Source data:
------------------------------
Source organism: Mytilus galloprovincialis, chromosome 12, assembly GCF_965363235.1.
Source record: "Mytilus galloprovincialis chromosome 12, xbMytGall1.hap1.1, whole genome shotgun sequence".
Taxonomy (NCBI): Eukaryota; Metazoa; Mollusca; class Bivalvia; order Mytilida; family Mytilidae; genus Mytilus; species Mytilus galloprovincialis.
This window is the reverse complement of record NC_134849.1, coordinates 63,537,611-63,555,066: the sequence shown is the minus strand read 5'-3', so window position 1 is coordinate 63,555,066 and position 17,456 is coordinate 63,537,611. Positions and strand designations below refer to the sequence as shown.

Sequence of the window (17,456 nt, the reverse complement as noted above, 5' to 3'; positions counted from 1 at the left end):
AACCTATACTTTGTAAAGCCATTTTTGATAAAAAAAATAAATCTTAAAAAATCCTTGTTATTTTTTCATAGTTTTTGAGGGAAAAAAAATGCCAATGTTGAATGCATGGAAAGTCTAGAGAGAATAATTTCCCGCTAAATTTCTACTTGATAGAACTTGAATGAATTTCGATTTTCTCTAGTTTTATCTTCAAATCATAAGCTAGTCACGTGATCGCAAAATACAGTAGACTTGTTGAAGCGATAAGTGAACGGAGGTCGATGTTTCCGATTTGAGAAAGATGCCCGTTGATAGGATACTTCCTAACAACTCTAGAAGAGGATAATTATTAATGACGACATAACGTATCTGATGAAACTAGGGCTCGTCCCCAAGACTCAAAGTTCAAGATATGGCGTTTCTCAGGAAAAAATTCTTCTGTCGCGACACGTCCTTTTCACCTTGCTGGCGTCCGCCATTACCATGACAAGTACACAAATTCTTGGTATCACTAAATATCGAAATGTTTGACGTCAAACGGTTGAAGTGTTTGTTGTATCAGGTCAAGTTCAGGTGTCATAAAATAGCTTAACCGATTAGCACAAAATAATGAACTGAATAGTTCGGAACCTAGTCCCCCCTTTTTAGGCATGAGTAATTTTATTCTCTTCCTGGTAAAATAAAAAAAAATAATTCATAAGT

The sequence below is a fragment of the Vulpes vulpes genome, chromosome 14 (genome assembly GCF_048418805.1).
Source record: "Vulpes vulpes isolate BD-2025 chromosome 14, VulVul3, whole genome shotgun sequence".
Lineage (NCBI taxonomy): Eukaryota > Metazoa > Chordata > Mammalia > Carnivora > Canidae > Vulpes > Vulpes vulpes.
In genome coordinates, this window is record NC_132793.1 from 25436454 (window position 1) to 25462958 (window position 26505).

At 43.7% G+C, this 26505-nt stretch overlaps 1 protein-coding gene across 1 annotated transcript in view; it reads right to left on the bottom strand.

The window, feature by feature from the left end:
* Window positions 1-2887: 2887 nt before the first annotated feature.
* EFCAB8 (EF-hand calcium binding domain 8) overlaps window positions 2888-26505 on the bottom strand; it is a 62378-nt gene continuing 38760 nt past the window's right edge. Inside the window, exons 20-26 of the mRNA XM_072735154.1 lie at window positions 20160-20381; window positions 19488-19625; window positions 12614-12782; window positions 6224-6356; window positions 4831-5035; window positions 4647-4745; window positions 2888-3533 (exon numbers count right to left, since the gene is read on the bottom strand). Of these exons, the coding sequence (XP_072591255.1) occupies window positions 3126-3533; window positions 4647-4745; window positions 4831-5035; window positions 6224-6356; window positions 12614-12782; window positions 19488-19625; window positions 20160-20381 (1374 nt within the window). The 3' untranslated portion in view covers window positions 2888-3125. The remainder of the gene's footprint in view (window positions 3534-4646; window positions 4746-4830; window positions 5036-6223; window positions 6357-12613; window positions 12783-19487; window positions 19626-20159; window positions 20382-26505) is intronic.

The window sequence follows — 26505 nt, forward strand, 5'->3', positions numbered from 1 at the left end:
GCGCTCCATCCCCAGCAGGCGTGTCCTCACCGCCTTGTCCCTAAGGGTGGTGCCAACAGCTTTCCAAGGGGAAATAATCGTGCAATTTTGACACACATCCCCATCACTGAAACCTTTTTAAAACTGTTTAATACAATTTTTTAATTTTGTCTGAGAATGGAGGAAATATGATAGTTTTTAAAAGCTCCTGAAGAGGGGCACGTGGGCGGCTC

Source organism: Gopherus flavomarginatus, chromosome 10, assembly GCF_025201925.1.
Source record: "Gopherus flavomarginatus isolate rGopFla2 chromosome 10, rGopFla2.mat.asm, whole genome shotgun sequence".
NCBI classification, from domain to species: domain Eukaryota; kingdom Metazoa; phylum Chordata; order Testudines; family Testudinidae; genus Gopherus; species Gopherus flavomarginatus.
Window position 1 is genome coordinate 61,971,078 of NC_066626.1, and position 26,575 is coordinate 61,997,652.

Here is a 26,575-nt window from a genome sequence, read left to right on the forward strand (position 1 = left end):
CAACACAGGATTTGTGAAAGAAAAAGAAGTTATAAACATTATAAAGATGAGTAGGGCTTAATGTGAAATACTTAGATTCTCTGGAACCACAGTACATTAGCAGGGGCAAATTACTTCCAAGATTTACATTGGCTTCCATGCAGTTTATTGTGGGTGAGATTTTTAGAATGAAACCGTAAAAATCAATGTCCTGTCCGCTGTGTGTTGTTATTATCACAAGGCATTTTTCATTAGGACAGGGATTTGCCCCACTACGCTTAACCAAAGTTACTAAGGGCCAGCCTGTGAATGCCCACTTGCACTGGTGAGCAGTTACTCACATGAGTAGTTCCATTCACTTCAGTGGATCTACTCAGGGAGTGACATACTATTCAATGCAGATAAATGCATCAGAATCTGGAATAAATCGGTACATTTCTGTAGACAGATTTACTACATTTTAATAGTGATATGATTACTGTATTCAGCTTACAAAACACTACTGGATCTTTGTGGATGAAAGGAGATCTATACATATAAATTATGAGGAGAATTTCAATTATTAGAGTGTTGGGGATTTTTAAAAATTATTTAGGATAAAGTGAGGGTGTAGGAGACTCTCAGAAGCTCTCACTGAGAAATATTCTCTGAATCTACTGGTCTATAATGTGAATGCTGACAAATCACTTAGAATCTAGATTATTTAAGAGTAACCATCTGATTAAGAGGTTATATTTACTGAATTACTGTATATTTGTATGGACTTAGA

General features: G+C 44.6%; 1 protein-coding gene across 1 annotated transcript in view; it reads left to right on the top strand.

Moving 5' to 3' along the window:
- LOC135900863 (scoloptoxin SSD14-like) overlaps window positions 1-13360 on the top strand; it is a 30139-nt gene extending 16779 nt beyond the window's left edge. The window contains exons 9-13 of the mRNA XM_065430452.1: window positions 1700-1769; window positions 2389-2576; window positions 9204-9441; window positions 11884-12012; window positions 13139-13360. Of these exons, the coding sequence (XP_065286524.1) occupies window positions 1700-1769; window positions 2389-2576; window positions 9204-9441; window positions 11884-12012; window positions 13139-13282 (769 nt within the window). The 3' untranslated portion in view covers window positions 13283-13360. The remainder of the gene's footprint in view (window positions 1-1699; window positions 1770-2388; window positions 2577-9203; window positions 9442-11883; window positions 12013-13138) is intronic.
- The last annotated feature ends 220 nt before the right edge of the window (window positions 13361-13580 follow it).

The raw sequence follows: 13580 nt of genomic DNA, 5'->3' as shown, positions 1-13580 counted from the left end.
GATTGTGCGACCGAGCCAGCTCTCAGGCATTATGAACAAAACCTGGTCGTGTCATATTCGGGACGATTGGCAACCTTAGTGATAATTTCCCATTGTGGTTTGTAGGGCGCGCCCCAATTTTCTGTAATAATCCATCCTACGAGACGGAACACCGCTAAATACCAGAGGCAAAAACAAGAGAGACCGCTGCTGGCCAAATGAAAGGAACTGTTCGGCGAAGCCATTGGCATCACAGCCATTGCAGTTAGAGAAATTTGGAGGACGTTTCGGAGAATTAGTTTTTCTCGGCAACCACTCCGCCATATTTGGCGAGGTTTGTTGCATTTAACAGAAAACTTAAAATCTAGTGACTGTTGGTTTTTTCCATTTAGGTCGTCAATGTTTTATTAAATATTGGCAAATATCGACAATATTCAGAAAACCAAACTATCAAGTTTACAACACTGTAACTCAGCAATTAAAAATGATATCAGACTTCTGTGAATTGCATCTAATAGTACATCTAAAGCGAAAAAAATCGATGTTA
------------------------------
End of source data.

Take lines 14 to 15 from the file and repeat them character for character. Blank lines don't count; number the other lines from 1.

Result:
* EFCAB8 (EF-hand calcium binding domain 8) overlaps window positions 2888-26505 on the bottom strand; it is a 62378-nt gene continuing 38760 nt past the window's right edge. Inside the window, exons 20-26 of the mRNA XM_072735154.1 lie at window positions 20160-20381; window positions 19488-19625; window positions 12614-12782; window positions 6224-6356; window positions 4831-5035; window positions 4647-4745; window positions 2888-3533 (exon numbers count right to left, since the gene is read on the bottom strand). Of these exons, the coding sequence (XP_072591255.1) occupies window positions 3126-3533; window positions 4647-4745; window positions 4831-5035; window positions 6224-6356; window positions 12614-12782; window positions 19488-19625; window positions 20160-20381 (1374 nt within the window). The 3' untranslated portion in view covers window positions 2888-3125. The remainder of the gene's footprint in view (window positions 3534-4646; window positions 4746-4830; window positions 5036-6223; window positions 6357-12613; window positions 12783-19487; window positions 19626-20159; window positions 20382-26505) is intronic.

The window sequence follows — 26505 nt, forward strand, 5'->3', positions numbered from 1 at the left end: